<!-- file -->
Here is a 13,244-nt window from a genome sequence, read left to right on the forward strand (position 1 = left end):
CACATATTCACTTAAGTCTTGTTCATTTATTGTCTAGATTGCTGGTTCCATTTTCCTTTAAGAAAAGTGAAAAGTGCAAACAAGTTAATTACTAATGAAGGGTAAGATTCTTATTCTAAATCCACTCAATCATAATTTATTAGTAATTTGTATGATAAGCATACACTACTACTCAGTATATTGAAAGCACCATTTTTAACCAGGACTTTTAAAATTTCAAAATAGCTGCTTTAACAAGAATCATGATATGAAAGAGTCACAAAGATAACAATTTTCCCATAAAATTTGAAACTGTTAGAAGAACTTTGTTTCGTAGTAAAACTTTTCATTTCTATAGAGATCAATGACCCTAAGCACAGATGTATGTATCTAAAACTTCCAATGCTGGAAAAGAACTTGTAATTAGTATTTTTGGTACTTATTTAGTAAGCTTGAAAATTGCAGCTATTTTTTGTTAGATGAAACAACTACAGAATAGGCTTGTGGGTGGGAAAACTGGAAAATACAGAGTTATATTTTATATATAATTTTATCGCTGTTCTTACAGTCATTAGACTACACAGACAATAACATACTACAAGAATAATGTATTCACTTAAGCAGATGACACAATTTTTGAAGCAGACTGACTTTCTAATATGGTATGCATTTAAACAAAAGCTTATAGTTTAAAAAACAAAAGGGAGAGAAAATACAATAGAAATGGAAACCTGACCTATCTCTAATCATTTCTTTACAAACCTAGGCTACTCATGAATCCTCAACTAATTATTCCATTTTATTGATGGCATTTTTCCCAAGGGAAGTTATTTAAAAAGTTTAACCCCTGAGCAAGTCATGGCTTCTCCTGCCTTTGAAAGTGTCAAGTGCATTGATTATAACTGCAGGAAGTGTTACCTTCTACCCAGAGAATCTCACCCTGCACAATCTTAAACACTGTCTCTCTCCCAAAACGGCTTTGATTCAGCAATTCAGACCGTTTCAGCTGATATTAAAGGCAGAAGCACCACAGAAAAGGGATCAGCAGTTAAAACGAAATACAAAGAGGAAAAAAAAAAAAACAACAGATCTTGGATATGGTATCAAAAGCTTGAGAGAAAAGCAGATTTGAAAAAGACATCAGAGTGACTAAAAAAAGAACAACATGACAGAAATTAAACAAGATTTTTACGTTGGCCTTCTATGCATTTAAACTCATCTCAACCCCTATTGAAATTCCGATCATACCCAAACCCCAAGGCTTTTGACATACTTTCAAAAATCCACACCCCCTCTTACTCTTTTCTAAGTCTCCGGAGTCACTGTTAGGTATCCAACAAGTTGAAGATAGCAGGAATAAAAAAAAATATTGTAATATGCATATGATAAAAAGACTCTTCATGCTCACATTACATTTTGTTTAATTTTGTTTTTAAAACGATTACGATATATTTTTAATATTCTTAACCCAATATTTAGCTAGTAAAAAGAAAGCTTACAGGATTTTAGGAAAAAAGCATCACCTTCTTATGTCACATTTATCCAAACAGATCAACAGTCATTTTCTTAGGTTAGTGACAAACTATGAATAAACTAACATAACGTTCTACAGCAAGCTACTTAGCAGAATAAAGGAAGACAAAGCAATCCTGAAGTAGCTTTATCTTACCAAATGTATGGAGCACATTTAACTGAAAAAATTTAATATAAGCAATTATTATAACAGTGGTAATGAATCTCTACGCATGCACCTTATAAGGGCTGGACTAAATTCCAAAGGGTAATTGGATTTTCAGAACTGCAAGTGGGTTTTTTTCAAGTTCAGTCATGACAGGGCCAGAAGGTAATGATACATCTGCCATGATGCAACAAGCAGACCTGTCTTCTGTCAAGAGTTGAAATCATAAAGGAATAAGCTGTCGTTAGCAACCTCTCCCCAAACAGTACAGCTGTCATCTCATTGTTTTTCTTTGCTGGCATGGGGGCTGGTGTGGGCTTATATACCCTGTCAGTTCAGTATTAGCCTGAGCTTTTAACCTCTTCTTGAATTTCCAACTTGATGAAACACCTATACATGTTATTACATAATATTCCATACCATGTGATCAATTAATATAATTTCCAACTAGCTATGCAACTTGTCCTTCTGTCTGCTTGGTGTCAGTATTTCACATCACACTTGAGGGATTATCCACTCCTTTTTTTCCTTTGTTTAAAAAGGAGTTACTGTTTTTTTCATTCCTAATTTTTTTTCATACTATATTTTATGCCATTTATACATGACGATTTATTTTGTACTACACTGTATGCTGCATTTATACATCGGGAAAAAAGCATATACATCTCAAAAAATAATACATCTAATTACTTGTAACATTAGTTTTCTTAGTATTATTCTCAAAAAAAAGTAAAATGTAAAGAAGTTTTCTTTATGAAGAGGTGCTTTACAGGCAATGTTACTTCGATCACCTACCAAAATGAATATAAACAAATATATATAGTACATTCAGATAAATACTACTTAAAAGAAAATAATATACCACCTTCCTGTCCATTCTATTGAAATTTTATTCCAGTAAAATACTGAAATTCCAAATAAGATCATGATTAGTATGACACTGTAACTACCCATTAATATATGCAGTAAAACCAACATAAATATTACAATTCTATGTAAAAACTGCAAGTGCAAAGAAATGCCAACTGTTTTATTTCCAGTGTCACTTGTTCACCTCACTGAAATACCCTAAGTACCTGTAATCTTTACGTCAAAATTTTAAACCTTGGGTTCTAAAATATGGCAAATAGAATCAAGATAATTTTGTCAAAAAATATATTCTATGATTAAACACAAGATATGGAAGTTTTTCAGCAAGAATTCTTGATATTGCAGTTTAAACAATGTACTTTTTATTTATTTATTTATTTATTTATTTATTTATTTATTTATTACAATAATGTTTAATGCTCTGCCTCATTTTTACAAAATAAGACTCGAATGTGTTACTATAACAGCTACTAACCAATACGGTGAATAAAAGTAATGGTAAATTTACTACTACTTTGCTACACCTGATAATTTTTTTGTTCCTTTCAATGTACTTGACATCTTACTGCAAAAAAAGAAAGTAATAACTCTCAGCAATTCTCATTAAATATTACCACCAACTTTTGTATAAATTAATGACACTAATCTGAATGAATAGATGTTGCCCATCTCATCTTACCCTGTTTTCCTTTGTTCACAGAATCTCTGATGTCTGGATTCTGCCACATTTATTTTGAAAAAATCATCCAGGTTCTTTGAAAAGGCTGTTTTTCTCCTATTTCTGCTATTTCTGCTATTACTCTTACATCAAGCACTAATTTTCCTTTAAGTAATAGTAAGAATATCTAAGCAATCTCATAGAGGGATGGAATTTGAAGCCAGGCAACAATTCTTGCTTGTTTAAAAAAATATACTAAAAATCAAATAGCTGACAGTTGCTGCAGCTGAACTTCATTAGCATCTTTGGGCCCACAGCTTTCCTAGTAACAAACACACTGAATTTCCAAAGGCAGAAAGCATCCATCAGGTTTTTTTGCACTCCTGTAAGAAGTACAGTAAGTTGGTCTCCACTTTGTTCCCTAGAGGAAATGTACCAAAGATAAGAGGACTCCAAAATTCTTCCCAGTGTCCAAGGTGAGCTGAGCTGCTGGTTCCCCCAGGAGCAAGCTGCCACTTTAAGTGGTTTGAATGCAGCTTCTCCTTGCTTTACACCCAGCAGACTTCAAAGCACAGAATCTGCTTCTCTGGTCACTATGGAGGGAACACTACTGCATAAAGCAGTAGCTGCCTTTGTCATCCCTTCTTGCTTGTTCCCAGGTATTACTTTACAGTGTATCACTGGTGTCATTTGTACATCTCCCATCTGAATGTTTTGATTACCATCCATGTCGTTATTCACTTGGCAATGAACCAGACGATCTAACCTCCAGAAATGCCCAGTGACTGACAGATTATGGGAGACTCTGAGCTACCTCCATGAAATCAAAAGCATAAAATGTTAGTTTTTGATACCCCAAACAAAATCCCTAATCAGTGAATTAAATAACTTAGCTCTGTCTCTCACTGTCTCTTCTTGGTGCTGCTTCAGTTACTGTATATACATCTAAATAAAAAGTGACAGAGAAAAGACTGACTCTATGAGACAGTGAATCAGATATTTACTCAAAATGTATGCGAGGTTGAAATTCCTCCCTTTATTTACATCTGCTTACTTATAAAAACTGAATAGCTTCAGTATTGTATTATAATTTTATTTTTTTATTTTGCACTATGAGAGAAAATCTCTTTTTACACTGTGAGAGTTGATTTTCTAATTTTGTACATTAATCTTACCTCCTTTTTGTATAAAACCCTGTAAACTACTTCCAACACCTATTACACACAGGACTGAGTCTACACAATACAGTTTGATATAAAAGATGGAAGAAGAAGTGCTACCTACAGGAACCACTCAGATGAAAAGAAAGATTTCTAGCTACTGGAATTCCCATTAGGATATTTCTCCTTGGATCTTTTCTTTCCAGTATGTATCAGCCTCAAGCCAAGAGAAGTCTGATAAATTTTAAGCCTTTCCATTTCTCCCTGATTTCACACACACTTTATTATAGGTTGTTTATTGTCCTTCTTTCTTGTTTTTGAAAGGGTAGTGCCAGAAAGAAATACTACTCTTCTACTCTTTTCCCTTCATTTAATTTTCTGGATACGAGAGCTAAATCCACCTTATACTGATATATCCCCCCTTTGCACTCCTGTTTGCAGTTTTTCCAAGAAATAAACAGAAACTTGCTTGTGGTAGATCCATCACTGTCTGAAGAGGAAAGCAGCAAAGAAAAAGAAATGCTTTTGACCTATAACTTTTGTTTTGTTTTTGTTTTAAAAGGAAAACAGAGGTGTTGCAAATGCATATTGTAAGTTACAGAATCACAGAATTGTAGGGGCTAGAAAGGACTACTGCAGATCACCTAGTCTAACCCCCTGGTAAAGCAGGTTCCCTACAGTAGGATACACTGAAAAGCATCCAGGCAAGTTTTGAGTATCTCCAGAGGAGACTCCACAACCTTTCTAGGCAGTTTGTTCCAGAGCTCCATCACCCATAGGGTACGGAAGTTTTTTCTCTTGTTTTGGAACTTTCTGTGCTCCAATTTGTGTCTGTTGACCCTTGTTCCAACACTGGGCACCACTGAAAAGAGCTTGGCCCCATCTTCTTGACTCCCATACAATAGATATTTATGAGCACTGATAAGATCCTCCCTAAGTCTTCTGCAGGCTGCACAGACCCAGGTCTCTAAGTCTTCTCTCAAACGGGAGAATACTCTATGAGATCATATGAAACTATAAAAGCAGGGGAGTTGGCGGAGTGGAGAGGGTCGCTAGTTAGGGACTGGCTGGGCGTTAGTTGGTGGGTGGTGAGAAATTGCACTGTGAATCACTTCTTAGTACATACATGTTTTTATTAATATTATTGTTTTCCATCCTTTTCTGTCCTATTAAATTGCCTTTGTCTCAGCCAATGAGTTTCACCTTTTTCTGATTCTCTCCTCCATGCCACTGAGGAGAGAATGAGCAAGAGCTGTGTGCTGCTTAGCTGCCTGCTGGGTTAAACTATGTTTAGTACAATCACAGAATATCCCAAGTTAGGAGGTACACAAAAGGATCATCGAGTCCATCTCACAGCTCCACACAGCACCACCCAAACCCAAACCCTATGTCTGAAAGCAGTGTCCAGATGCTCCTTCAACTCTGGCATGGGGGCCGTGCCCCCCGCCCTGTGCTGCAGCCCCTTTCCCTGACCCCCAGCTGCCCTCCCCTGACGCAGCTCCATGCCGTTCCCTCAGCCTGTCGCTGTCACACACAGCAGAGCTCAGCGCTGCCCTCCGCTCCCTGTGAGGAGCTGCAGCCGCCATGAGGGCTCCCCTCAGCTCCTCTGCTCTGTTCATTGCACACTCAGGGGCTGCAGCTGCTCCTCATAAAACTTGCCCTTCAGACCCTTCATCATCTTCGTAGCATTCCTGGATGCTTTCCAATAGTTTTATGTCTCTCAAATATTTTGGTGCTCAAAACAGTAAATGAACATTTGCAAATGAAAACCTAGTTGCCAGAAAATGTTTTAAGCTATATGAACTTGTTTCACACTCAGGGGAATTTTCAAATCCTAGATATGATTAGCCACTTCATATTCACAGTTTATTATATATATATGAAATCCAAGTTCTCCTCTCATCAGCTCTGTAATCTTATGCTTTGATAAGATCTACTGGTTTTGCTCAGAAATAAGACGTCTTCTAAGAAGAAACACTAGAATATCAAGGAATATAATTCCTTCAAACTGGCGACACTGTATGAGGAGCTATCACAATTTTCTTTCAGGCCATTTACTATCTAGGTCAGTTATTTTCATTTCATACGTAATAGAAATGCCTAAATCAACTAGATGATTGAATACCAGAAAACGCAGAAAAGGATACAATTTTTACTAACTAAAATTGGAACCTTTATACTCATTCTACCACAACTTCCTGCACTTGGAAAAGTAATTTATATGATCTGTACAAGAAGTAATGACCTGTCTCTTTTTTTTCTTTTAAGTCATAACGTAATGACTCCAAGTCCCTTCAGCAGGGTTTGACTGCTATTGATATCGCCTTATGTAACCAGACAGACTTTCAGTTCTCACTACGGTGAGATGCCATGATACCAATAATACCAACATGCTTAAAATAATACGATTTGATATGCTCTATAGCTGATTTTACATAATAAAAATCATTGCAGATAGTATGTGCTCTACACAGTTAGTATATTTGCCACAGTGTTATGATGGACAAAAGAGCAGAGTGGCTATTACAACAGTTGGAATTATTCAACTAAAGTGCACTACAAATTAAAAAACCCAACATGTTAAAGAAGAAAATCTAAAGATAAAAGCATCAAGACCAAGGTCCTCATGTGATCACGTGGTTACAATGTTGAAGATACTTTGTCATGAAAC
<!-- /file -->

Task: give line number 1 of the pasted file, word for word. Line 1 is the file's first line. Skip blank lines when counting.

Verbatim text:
Here is a 13,244-nt window from a genome sequence, read left to right on the forward strand (position 1 = left end):